With the festive season approaching, where better to start than at Dusseldorf’s Christmas Market? Wooden huts selling traditional toys, gifts, gluhwein (mulled wine) and bratwurst line the streets. Other major festivals include Grosste Kirmes am Rhein (above), a mammoth fair that sees more than four million visitors each July, and the city’s carnival, which reaches its peak on Rose Monday in February.
Dusseldorf is mad about sports. Winter visitors can hit the slopes at one of Europe’s highest indoor winter-sports facilities, Allrounder Mountain Resort (below), outside the city, or cheer on the local football team Fortuna Dusseldorf at the modern Merkur-Spiel Arena (then: Esprit Arena). In summer, enjoy the city’s many outdoor swimming pools and water-sports facilities or spend a day at the local horse racetrack. In July, you can also take in the Grand Depart of the Tour de France from the city centre.
Hop to it
Dusseldorf’s Altstadt (Old Town) crams more than 250 bars into less than a single square kilometre, and the district is renowned for altbier, its unique local brew. Served in quarter-litre glasses, the copper-coloured beer is made in eight different bars, from the wood-panelled Uerige to the beam-roofed Fuchschen (below). If you have time to visit just one, make it Zum Schlussel. This tiny venue’s original Schlussel altbier is the best of the bunch.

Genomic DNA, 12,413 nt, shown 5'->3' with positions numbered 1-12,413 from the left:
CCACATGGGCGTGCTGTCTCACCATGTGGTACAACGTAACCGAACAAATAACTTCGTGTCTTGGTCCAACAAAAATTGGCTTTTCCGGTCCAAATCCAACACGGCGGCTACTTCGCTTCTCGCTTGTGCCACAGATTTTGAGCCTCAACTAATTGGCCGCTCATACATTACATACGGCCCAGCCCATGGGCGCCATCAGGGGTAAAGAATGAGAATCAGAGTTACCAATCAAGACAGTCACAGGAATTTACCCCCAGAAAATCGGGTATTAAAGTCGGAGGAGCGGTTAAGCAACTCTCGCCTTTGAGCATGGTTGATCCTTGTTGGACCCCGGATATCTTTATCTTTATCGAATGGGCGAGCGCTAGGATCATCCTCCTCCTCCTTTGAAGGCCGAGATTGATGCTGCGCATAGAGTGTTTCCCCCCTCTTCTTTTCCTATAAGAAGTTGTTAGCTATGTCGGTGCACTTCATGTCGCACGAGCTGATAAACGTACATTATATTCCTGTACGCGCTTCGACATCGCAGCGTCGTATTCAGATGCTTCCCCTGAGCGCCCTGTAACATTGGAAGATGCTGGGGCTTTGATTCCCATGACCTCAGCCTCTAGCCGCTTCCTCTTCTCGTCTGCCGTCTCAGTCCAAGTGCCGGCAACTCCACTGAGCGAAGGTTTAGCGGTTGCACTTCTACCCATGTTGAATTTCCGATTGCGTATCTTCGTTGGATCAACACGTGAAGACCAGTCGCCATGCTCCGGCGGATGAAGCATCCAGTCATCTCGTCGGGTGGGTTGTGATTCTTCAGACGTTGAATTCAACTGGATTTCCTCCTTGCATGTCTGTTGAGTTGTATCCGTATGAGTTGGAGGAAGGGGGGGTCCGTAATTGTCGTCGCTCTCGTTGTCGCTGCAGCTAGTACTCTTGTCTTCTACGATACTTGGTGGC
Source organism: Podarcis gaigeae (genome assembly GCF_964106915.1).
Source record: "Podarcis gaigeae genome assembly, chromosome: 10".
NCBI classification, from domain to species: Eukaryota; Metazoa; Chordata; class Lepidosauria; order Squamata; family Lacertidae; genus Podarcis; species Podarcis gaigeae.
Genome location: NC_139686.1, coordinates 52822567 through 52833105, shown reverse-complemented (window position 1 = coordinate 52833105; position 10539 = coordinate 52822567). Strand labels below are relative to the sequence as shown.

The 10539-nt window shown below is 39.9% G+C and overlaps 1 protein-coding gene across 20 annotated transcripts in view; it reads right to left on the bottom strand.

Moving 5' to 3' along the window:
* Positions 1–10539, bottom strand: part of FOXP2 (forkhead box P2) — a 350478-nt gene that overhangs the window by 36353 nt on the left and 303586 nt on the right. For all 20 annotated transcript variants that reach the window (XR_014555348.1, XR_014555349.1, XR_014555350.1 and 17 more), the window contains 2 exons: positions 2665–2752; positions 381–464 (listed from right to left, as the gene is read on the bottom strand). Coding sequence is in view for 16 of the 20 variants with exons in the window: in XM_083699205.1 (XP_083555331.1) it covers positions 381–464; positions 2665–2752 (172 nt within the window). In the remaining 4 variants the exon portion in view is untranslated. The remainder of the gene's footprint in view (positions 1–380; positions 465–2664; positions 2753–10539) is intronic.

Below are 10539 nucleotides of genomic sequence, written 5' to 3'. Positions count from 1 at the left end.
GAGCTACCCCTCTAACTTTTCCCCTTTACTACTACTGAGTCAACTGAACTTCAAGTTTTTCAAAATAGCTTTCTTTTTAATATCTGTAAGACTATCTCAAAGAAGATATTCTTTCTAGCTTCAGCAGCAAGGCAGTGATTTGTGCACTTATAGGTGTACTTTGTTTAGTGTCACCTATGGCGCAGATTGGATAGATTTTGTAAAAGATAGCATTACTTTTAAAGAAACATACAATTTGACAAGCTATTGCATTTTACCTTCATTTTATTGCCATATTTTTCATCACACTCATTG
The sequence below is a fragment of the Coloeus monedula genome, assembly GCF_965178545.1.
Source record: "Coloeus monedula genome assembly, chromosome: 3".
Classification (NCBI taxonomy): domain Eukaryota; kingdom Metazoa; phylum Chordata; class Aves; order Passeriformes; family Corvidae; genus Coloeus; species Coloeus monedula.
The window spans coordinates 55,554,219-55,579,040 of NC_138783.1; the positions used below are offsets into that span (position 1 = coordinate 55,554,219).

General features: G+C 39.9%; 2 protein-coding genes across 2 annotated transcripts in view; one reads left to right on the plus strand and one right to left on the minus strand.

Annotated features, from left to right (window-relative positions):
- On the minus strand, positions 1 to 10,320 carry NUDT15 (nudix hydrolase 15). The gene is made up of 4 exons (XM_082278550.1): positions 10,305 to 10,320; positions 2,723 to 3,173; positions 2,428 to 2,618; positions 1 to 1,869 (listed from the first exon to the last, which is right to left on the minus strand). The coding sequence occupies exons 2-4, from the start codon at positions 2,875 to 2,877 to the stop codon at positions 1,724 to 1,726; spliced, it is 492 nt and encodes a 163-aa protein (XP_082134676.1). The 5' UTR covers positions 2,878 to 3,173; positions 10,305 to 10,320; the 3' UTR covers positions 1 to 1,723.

When it comes to artistic eye candy, Dusseldorf is a veritable sweet shop. Lovers of architecture will relish mediaeval masterpieces like the striking Schlossturm, Renaissance monuments including the Neanderkirche, and contemporary icons such as Frank Gehry’s Neuer Zollhof. Meanwhile, fans of modern art shouldn’t miss the K20 gallery, with its extraordinary Picasso, Pollock and Kandinsky exhibits, and Kunst im Tunnel (below), a modernist exhibition in a tunnel.
Dressed for success
Dusseldorf rivals Berlin as Germany’s spiritual home of designer fashion. You’ll find all the big international brands here – mainly in the Flingern district – but sartorially savvy visitors should also get to know local talents. Seek out Peter O. Mahler’s flagship store (above) for minimalist style that is premium yet affordable, or head to Fashion Clinic to check out German designers such as Mykita.
– TEXT BY JOSEPH REANEY
PHOTOS MESSE DUESSELDORF / IVO FABER (KUNST IM TUNNEL)
This article was originally published by Singapore Press Holdings.